Former Miss USA Cheslie Kryst’s mother on high-functioning depression, coping with grief: ‘She was taken from me’

When former Miss USA Cheslie Kryst walked into her mother’s house, it was like an advertisement.

“All my other kids would walk in the front door very quietly and go into the kitchen and they could say hello. She would open the door and say, ‘Hi, Mom,'” their mother, April Simpkins, told “CBS Mornings.”

Her vibrant and bubbly personality instantly lit up the lives of those in Kryst’s life.

But that light dimmed after the 30-year-old killed himself in January. His mother said that Kryst struggled with depression for several years despite the happy appearance he presented to the world.

“Depression doesn’t always seem like someone is sad or overwhelmed. It’s something Cheslie has learned to live with,” Simpkins said.

Kryst’s accomplishments include being a former Division I athlete, attorney, winning the Miss USA pageant in May 2019, and becoming a correspondent for the entertainment news show “Extra.”

ATLANTA, GEORGIA – DECEMBER 8: (EDITORIAL USE ONLY) Miss USA Cheslie Kryst appears onstage at the 2019 Miss Universe Pageant at Tyler Perry Studios on December 8, 2019 in Atlanta, Georgia. (Photo by Paras Griffin/Getty Images)

Despite being beautiful and successful, Simpkins said her daughter was a high-functioning depressed person who had previously attempted suicide in her early 20s.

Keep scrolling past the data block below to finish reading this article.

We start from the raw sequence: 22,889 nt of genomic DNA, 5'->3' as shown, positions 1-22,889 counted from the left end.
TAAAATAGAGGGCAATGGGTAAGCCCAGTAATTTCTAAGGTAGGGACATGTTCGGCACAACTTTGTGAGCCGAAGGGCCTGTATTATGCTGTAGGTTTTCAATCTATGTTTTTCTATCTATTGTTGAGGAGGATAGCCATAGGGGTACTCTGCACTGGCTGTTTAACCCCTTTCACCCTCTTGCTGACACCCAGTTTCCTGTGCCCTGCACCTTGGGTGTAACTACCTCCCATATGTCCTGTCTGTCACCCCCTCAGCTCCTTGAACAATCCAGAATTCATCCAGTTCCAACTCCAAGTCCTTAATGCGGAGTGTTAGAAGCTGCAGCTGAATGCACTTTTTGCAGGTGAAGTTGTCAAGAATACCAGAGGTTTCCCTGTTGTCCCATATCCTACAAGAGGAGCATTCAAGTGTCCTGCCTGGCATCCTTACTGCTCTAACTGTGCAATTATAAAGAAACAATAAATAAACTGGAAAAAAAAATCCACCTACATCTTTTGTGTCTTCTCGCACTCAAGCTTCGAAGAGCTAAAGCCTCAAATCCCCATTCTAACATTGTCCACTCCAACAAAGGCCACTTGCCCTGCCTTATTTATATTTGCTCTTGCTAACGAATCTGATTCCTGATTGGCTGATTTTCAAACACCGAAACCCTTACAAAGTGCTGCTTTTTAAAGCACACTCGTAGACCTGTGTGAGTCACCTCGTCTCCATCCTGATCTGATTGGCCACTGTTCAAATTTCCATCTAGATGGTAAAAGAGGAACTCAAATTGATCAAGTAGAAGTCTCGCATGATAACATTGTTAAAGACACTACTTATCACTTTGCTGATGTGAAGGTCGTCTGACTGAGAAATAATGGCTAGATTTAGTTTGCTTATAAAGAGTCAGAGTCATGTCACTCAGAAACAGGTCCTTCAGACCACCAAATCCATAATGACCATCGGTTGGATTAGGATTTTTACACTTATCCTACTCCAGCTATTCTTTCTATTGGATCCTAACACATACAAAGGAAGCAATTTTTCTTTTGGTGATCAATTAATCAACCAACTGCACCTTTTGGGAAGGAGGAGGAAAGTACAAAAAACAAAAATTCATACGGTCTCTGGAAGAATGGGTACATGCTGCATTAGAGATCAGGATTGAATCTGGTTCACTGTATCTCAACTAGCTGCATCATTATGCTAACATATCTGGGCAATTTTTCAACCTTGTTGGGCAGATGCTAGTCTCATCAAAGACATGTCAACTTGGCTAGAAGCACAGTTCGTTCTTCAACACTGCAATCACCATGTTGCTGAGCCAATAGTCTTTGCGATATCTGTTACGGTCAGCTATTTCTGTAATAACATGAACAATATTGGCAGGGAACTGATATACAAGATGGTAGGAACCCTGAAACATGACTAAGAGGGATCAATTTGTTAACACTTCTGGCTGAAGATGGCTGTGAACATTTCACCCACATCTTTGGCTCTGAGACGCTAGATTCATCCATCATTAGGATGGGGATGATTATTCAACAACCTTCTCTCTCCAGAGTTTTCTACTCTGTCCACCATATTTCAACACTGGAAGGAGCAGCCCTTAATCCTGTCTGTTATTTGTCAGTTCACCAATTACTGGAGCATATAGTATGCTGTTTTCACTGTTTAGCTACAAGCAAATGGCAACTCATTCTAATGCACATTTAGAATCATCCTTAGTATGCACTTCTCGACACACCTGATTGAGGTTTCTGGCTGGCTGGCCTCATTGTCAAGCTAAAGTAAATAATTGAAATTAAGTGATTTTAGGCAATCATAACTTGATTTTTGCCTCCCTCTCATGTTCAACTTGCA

It was after that attempt that Simpkins said that he would try to always be there for Kryst, no matter what she needed.

“You know, I lived in two worlds. I loved her very much and deeply, but the other world knew that she was struggling with depression. And she and I had very intimate conversations about what she needs from me for support,” he said. . “So, I gave her what she needed from me. And Cheslie took from everyone what she needed from them: a hug, a smile, a kind word. She got what she needed.”

The two were more than mother and daughter, but best friends. Kryst’s death left such a void in Simpkins’ life that she began attending grief counseling, something she recommends to those grieving.

“Losing someone so suddenly feels like they’ve been taken from me, like they’ve been taken out of my life. I don’t know how to cry like that. I’ve never had to before. So I don’t know what it looks like.” And talking to someone to know that what I’m feeling, what I’m doing is normal and it’s healthy,” she said.

Simpkins has many memories with his daughter, but he holds on to a recent trip to the Turks and Caicos Islands the two took together.

“We built sand castles, we walked on the beach. We ate breakfast. We shopped. That’s one of my favorite memories of her,” he recalled.

While Kryst’s death has left those whose lives she touched less bright, Simpkins hopes Kryst’s legacy lives on through acts of kindness.

“She left a legacy of kindness, of standing up to help and support others and it’s in those acts that I see her. So I’ve been asking a lot of people to stand up, be kind, those are ways that I know Cheslie has impacted someone enough … that they’re doing something to honor her,” Simpkins said.

If you or someone you know is struggling, help is available 24/7 at the National Suicide Prevention Lifeline. Just call 1-800-273-8255. For more resources, please click here.

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